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Saudi Arabia, UAE used Israeli spyware to hack phones of three dozen journalists: Report

A report says operatives linked to Saudi Arabia and the United Arab Emirates hacked the phones of dozens of Qatar-based Al Jazeera journalists using an Israeli spyware.

Researchers at Citizen Lab at the University of Toronto said it found that in July and August, at least four operatives used Israeli firm NSO Group’s Pegasus spyware to hack 36 personal phones of journalists, executives, anchors and producers.

According to the report, one of the four Pegasus operators, which acted on behalf of the Saudi government, hacked 18 phones, while another operator which is believed to have acted on behalf of the UAE, spied on 15 phones.

“The zero-click techniques used against Al Jazeera staff were sophisticated, difficult to detect, and largely focused on the personal devices of reporters,” the report said.

The hacking campaign was discovered after a well-known investigative journalist for Al Jazeera’s Arabic network, Tamer Almisshal who thought his phone had been compromised allowed the Citizen Lab to monitor his iPhone.

The researchers found that in July, his phone — without his knowledge — had visited a website used to infect a target with the Pegasus spyware.

The Citizen Lab also said that the personal phone of Rania Dridi, a London-based presenter for Qatar’s Al Araby network, had been hacked six times with spyware between October 2019 and July 2020.

Dridi told the Guardian she had been shocked by the discovery, and announced her plan to take legal action against the UAE.

“I don’t know how to explain my feeling. It messes with your mind. Everything, your private life, it’s not private any more. It wasn’t [just] for a month, it was for a year, and they have everything: the phone calls, the pictures, videos, they can turn the microphone on,” she said, adding “It makes you feel insecure.”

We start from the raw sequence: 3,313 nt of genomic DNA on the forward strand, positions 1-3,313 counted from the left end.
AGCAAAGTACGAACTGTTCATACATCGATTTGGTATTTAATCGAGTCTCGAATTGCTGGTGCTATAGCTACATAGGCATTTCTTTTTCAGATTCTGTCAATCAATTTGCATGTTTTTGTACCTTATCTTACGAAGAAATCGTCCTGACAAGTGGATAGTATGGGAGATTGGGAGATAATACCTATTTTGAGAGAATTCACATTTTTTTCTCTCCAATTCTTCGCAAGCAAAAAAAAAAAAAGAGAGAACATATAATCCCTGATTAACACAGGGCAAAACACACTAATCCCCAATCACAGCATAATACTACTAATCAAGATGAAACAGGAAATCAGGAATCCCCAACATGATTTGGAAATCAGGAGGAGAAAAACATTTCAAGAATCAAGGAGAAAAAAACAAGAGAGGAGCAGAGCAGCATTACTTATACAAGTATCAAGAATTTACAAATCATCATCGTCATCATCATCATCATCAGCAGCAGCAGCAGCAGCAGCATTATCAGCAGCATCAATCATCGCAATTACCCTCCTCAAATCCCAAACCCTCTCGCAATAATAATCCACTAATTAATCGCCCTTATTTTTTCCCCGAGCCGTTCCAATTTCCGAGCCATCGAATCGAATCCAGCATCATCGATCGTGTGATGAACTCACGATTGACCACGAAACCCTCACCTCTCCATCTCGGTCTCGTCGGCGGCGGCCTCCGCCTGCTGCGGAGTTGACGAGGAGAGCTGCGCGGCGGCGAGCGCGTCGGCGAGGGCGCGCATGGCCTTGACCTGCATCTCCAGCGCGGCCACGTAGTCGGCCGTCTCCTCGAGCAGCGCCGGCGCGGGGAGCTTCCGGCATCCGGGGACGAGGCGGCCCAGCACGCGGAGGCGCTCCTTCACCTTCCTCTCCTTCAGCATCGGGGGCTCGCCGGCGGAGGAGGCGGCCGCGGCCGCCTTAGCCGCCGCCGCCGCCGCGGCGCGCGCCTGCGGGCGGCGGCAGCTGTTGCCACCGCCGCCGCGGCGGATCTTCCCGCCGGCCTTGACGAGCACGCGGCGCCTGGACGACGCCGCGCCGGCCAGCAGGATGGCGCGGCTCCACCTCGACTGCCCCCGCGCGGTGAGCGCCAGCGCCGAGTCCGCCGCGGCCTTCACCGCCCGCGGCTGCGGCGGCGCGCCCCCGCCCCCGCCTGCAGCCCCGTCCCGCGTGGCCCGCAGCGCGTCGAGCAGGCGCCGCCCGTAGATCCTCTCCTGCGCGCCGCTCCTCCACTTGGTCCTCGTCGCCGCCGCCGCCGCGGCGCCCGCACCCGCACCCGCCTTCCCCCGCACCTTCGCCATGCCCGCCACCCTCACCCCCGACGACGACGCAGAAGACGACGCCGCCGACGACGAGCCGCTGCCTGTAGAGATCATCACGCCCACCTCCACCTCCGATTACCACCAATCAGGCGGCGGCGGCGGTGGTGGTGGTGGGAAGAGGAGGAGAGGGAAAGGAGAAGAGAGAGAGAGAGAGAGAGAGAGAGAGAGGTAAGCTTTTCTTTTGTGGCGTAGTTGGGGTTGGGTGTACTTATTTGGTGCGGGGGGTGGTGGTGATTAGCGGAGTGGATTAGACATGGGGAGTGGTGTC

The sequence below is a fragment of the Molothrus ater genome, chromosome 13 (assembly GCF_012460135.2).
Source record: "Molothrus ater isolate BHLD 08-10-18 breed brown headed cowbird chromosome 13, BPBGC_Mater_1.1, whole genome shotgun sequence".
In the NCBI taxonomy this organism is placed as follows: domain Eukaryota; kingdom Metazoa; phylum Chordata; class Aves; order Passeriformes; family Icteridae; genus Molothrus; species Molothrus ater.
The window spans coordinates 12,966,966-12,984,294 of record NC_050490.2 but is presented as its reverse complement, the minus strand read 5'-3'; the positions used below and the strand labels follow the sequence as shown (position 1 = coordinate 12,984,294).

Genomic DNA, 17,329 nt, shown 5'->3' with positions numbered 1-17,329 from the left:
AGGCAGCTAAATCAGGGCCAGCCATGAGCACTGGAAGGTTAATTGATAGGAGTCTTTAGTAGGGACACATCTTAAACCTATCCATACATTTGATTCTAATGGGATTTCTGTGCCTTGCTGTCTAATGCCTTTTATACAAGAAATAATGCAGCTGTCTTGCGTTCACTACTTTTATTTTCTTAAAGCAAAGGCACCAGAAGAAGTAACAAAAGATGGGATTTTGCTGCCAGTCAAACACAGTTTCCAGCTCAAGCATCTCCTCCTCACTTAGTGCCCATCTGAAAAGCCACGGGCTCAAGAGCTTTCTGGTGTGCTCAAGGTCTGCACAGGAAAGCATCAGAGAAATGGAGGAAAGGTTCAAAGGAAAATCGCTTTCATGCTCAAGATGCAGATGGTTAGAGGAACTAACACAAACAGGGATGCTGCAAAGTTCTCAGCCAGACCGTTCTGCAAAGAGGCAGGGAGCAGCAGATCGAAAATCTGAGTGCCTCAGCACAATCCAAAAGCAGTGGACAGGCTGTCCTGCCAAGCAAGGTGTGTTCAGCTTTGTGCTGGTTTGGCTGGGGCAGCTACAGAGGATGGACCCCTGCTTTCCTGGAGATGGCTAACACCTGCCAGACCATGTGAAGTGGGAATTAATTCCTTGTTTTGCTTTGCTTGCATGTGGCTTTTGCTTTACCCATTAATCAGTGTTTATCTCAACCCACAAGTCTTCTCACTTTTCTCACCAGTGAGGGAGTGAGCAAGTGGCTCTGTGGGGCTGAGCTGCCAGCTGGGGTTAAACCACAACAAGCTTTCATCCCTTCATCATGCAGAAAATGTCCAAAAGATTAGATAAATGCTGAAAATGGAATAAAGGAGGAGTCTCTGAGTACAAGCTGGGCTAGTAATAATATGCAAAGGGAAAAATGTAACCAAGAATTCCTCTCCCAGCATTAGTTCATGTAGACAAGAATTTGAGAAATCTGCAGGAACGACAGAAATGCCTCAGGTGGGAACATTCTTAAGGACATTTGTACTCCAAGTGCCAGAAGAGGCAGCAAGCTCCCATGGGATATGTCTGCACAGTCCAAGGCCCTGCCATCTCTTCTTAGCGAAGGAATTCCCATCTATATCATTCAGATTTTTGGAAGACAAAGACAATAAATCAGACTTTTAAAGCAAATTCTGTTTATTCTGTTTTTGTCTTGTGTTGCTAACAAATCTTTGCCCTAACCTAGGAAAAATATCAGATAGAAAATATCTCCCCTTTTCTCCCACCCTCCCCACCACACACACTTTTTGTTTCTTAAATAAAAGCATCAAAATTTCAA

The reports of the hacking campaign against the journalists come as Saudi Arabia and the UAE have called for the closure of Al Jazeera over concerns of its critical coverage after the onset of the diplomatic crisis with Qatar in 2017.

In June 2017, Saudi Arabia, Bahrain, Egypt and the UAE severed diplomatic and trade relations with Qatar and imposed an air, land and sea embargo on the energy-rich state.

The Saudi-led quartet accused Doha of supporting terrorism, presented it with a list of demands that included shutting down Al Jazeera, and gave it an ultimatum to comply with them or face consequences.

Qatar, however, denied terrorism charges and refused to meet the conditions laid out by the boycotting bloc, stressing that the country would not abandon its independent foreign policy.

Earlier this year, the Citizen Lab said in a report that Ben Hubbard, a New York Times reporter who has written a book about Saudi Crown Prince Mohammed bin Salman, had been targeted with Pegasus spyware linked to Saudi Arabia in 2018.

In 2019, the Citizen Lab found that the same software, which enables customers to remotely exploit and monitor devices, was used to spy on Saudi dissent journalist Jamal Khashoggi’s inner circle before he was killed at the Saudi consulate in Istanbul in October 2018.

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